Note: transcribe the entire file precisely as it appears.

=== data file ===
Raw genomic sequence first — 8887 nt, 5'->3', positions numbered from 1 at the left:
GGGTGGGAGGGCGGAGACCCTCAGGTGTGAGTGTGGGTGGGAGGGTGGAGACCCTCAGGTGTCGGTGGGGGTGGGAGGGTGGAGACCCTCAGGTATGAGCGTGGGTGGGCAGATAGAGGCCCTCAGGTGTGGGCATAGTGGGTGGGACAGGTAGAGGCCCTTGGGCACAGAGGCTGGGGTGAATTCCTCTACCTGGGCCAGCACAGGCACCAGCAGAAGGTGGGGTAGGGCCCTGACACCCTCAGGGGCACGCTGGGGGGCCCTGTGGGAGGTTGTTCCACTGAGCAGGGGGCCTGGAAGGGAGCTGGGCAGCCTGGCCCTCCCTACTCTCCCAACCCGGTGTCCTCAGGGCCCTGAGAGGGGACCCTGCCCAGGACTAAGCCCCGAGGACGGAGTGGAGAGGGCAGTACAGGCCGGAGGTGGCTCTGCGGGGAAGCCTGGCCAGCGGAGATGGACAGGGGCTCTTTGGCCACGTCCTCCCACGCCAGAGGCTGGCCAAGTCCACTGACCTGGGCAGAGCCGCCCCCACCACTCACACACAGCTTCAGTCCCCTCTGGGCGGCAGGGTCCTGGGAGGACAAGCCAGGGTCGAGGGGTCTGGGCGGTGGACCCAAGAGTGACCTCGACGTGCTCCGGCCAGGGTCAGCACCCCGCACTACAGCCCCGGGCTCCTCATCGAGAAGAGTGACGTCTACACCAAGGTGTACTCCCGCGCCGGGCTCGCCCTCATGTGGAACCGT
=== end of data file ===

Raw genomic sequence first — 8887 nt, 5'->3', positions numbered from 1 at the left:
GGGTGGGAGGGCGGAGACCCTCAGGTGTGAGTGTGGGTGGGAGGGTGGAGACCCTCAGGTGTCGGTGGGGGTGGGAGGGTGGAGACCCTCAGGTATGAGCGTGGGTGGGCAGATAGAGGCCCTCAGGTGTGGGCATAGTGGGTGGGACAGGTAGAGGCCCTTGGGCACAGAGGCTGGGGTGAATTCCTCTACCTGGGCCAGCACAGGCACCAGCAGAAGGTGGGGTAGGGCCCTGACACCCTCAGGGGCACGCTGGGGGGCCCTGTGGGAGGTTGTTCCACTGAGCAGGGGGCCTGGAAGGGAGCTGGGCAGCCTGGCCCTCCCTACTCTCCCAACCCGGTGTCCTCAGGGCCCTGAGAGGGGACCCTGCCCAGGACTAAGCCCCGAGGACGGAGTGGAGAGGGCAGTACAGGCCGGAGGTGGCTCTGCGGGGAAGCCTGGCCAGCGGAGATGGACAGGGGCTCTTTGGCCACGTCCTCCCACGCCAGAGGCTGGCCAAGTCCACTGACCTGGGCAGAGCCGCCCCCACCACTCACACACAGCTTCAGTCCCCTCTGGGCGGCAGGGTCCTGGGAGGACAAGCCAGGGTCGAGGGGTCTGGGCGGTGGACCCAAGAGTGACCTCGACGTGCTCCGGCCAGGGTCAGCACCCCGCACTACAGCCCCGGGCTCCTCATCGAGAAGAGTGACGTCTACACCAAGGTGTACTCCCGCGCCGGGCTCGCCCTCATGTGGAACCGT